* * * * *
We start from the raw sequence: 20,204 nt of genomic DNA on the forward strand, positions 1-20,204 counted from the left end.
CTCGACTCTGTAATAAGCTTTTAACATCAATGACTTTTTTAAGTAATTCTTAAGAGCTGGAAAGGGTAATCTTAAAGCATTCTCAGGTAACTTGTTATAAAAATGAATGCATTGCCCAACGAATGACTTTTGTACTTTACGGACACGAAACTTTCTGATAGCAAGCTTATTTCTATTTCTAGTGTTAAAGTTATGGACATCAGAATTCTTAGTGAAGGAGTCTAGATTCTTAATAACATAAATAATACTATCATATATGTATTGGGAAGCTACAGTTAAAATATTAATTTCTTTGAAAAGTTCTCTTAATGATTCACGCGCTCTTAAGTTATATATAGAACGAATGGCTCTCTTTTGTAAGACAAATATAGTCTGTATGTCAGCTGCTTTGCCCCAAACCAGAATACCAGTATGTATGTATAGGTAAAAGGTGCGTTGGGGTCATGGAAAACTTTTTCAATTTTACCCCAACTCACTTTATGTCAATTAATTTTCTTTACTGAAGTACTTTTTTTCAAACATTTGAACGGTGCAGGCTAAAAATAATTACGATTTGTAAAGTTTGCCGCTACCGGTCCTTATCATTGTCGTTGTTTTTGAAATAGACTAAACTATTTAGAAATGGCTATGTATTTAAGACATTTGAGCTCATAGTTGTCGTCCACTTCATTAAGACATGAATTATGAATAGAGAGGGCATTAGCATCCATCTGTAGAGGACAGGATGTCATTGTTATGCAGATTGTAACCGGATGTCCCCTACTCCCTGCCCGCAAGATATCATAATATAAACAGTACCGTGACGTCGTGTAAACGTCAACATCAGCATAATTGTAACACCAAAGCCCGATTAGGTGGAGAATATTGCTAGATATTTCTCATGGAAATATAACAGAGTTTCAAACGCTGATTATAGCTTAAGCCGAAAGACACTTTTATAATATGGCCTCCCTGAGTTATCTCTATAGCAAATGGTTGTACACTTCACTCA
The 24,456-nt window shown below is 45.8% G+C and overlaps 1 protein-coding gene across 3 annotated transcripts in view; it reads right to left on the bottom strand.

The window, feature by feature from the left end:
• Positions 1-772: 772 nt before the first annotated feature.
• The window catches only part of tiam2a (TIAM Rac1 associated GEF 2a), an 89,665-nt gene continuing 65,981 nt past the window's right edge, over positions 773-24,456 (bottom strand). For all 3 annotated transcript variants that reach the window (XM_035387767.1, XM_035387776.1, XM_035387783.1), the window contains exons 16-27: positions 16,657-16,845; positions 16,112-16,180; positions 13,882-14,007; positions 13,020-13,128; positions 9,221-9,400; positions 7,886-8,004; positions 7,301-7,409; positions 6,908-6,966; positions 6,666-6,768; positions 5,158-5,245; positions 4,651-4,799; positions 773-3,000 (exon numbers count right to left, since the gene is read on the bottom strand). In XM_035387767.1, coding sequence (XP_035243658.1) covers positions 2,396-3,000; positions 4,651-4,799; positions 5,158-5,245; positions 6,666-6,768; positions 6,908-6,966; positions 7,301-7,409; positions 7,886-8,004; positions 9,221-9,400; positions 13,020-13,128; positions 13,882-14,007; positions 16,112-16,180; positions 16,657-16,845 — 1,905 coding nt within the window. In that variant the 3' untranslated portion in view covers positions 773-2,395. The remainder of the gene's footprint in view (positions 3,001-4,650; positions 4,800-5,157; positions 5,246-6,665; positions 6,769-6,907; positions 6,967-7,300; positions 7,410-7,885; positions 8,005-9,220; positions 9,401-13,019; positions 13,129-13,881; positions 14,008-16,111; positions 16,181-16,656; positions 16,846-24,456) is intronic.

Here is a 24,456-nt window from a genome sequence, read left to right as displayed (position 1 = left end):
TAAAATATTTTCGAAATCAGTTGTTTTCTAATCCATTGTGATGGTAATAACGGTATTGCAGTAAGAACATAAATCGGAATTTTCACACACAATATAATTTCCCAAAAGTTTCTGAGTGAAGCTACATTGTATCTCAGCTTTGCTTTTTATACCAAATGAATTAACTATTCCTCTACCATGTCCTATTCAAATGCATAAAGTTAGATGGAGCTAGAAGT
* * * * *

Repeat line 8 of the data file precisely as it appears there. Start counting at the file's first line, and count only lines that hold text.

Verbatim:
TAAAATATTTTCGAAATCAGTTGTTTTCTAATCCATTGTGATGGTAATAACGGTATTGCAGTAAGAACATAAATCGGAATTTTCACACACAATATAATTTCCCAAAAGTTTCTGAGTGAAGCTACATTGTATCTCAGCTTTGCTTTTTATACCAAATGAATTAACTATTCCTCTACCATGTCCTATTCAAATGCATAAAGTTAGATGGAGCTAGAAGT